“Currently there are no identified cases of COVID-19 in Madison County. While we have no cases locally, we realize that many people are concerned because of cases identified recently in downstate New York and New York City, as well as in several other states in the U.S., and the fact that some people have died from infection with this virus,” said Madison County Public Health Director Eric Faisst. “That’s understandable. It may help to know that for most individuals, COVID-19 will be no worse than a tough year of seasonal flu that we are used to.”
“In advance we’re asking for everyone’s help to make sure that emergency department treatment remains available for people who truly need it,” Faisst said. “If or when COVID-19 makes its way to our area, in addition to caring for people with severe illnesses, local hospitals still have to manage their regular patient caseload.”
Most people experience mild illness and recover from COVID-19 without needing medical treatment.
If you become sick, please stay at home and hold off on trips to public places and events until you are well. Faisst urges those who are NOT seriously ill to avoid hospital emergency departments, but instead contact their primary care doctor or health clinic.
Call your doctor right away or get emergency care in the event of severe or worsening illness.
People who have conditions that may result in more severe illness from COVID-19 should call their health care provider if they have symptoms of COVID-19. These people include women who are pregnant, persons 65 and older, and persons of any age who have a preexisting medical condition.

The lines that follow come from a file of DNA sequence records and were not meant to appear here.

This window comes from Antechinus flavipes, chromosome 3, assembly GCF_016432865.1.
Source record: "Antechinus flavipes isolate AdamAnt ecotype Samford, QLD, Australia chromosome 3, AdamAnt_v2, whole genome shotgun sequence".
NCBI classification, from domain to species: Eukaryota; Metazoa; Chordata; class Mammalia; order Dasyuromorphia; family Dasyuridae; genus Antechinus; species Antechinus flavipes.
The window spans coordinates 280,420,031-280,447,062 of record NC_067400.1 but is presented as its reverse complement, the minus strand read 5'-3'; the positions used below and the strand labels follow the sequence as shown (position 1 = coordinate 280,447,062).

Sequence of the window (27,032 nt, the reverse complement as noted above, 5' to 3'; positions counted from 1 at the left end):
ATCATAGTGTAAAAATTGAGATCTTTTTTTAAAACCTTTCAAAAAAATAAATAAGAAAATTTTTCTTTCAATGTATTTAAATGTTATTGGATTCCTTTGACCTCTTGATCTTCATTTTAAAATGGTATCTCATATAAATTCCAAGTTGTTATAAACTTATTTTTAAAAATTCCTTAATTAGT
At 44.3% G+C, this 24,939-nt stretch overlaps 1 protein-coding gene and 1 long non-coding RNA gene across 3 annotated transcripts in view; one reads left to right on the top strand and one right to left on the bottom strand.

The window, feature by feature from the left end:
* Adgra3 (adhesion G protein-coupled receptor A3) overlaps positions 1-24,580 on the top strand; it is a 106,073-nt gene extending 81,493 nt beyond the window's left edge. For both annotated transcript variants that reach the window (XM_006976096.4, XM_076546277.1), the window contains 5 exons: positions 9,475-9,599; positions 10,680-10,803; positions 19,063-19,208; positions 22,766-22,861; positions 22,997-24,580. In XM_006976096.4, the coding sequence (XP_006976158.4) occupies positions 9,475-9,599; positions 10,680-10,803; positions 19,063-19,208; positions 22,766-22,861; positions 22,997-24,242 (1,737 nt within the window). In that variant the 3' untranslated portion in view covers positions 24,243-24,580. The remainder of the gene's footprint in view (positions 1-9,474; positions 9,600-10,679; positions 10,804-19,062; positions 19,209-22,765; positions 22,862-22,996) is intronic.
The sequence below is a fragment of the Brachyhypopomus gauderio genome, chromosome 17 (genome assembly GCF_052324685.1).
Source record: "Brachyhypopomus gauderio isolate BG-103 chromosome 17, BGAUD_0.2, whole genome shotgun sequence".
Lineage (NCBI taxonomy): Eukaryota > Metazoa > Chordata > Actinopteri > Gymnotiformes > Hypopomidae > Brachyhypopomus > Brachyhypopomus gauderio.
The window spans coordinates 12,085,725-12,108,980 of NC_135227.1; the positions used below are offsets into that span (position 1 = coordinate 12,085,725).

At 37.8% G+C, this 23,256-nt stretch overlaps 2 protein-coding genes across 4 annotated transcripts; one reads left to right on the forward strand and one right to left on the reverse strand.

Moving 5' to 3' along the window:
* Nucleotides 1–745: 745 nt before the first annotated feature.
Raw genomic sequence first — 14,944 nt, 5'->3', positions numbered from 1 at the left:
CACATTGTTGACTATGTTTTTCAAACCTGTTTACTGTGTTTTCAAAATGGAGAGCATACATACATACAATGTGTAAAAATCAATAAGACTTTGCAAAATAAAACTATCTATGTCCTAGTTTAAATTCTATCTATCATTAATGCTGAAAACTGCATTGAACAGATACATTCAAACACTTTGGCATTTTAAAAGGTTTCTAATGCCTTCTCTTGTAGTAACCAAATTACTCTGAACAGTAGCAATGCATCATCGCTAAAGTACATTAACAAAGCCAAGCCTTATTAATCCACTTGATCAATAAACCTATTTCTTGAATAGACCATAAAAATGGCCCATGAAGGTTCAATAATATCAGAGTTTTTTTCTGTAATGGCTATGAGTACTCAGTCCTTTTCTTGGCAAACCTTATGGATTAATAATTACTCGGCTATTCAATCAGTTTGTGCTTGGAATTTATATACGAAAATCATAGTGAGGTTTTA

Unless you have been given specific instructions from the Health Department or a Healthcare provider, you should go about your daily lives, but take certain precautions:
- Cover your coughs and sneezes with a tissue or your sleeve (not your hands).
- Wash hands often with soap and warm water for at least 20 seconds.
- Use an alcohol-based hand sanitizer if soap and water are not available.
- Do not touch your eyes, nose or mouth with unwashed hands.
- If you feel sick, stay home.
- Should you become ill, contact your doctor first before visiting their office to make arrangements for care.
- If you are well you do NOT need to wear a facemask. Facemasks should be used by people who show symptoms to prevent the spread of the disease or by health care providers.
- Avoid public places and events with large crowds to lower the chances of coming into contact with germs that could make you sick.
- Make sure you have enough prescription medications and fever reducing medication to last you if you get sick and need to stay home while you are sick.
- Stock up on a week or two of foods and drinks you like to have when you are home sick.
- Keep cleaning supplies on hand, consider use of a bleach solution or alcohol wipes to clean and disinfect surfaces at home or work following the product label and instructions for use.
For more information about the novel Coronavirus, visit Madison County at https://www.madisoncounty.ny.gov/2479/Coronavirus-COVID-19, call the New York State Coronavirus Hotline 1-888-364-3065, and visit CDC at https://www.cdc.gov/coronavirus/2019-ncov/index.html.